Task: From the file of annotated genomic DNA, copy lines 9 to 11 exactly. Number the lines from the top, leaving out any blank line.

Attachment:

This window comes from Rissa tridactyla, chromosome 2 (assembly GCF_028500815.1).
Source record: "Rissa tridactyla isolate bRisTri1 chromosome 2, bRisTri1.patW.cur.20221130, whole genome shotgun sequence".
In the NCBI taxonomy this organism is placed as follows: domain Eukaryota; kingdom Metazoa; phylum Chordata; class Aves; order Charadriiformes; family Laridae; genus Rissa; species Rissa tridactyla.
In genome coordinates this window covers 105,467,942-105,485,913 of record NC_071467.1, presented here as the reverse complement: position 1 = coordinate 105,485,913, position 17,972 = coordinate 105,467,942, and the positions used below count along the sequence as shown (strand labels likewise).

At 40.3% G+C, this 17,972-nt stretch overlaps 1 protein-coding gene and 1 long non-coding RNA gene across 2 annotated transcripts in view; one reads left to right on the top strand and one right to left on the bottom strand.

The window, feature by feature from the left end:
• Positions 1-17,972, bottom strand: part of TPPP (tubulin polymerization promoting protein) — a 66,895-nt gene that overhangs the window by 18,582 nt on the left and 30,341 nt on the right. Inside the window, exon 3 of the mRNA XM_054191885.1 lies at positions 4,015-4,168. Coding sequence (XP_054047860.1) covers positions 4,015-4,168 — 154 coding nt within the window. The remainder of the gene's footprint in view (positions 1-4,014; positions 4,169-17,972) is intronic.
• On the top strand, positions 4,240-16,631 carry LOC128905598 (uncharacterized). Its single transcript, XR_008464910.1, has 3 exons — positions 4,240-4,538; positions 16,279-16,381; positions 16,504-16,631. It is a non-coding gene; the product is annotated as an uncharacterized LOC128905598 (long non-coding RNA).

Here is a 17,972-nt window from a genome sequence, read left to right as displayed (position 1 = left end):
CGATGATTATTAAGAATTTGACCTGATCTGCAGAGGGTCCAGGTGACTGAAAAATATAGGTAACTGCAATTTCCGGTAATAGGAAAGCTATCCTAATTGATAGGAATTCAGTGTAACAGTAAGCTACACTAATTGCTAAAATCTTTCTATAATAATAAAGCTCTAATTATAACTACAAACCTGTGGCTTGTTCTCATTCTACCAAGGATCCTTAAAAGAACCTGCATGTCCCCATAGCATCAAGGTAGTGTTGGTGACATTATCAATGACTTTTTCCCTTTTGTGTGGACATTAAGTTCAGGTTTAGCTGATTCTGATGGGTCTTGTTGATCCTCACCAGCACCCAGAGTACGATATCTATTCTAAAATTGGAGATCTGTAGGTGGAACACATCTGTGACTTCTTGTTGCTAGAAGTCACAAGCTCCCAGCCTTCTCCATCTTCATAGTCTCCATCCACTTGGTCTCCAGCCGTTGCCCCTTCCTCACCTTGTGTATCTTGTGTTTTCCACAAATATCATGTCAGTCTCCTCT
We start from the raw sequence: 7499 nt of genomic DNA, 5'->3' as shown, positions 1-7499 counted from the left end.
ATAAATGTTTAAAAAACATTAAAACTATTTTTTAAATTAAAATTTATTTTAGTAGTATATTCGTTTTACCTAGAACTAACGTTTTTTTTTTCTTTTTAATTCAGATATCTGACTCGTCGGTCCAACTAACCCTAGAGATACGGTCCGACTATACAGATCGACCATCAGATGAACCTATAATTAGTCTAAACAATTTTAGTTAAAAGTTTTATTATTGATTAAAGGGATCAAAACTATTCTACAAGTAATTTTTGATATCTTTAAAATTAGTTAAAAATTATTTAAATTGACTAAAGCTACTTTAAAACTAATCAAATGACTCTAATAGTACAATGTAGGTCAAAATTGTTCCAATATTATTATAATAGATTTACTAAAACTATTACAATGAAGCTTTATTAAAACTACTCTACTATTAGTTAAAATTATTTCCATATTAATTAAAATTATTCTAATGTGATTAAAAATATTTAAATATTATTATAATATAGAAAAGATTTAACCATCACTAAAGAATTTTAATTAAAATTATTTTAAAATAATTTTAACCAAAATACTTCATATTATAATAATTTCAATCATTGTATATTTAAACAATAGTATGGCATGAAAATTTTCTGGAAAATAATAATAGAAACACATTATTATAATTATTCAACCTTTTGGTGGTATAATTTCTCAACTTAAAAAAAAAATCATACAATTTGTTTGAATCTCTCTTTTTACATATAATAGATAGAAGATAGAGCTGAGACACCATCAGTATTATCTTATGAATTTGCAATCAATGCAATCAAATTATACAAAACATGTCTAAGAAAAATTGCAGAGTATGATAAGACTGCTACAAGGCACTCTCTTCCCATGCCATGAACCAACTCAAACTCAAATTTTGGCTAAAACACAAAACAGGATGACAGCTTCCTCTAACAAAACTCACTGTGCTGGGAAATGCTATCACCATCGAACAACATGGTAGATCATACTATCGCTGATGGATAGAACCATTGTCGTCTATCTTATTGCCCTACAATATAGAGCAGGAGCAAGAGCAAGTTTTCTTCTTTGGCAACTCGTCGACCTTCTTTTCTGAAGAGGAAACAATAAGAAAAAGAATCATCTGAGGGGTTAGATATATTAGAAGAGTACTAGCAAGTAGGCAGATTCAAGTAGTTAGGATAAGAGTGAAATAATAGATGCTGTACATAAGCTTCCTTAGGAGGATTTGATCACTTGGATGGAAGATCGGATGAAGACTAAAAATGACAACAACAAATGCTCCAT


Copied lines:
Here is a 17,972-nt window from a genome sequence, read left to right as displayed (position 1 = left end):
CGATGATTATTAAGAATTTGACCTGATCTGCAGAGGGTCCAGGTGACTGAAAAATATAGGTAACTGCAATTTCCGGTAATAGGAAAGCTATCCTAATTGATAGGAATTCAGTGTAACAGTAAGCTACACTAATTGCTAAAATCTTTCTATAATAATAAAGCTCTAATTATAACTACAAACCTGTGGCTTGTTCTCATTCTACCAAGGATCCTTAAAAGAACCTGCATGTCCCCATAGCATCAAGGTAGTGTTGGTGACATTATCAATGACTTTTTCCCTTTTGTGTGGACATTAAGTTCAGGTTTAGCTGATTCTGATGGGTCTTGTTGATCCTCACCAGCACCCAGAGTACGATATCTATTCTAAAATTGGAGATCTGTAGGTGGAACACATCTGTGACTTCTTGTTGCTAGAAGTCACAAGCTCCCAGCCTTCTCCATCTTCATAGTCTCCATCCACTTGGTCTCCAGCCGTTGCCCCTTCCTCACCTTGTGTATCTTGTGTTTTCCACAAATATCATGTCAGTCTCCTCT
We start from the raw sequence: 7499 nt of genomic DNA, 5'->3' as shown, positions 1-7499 counted from the left end.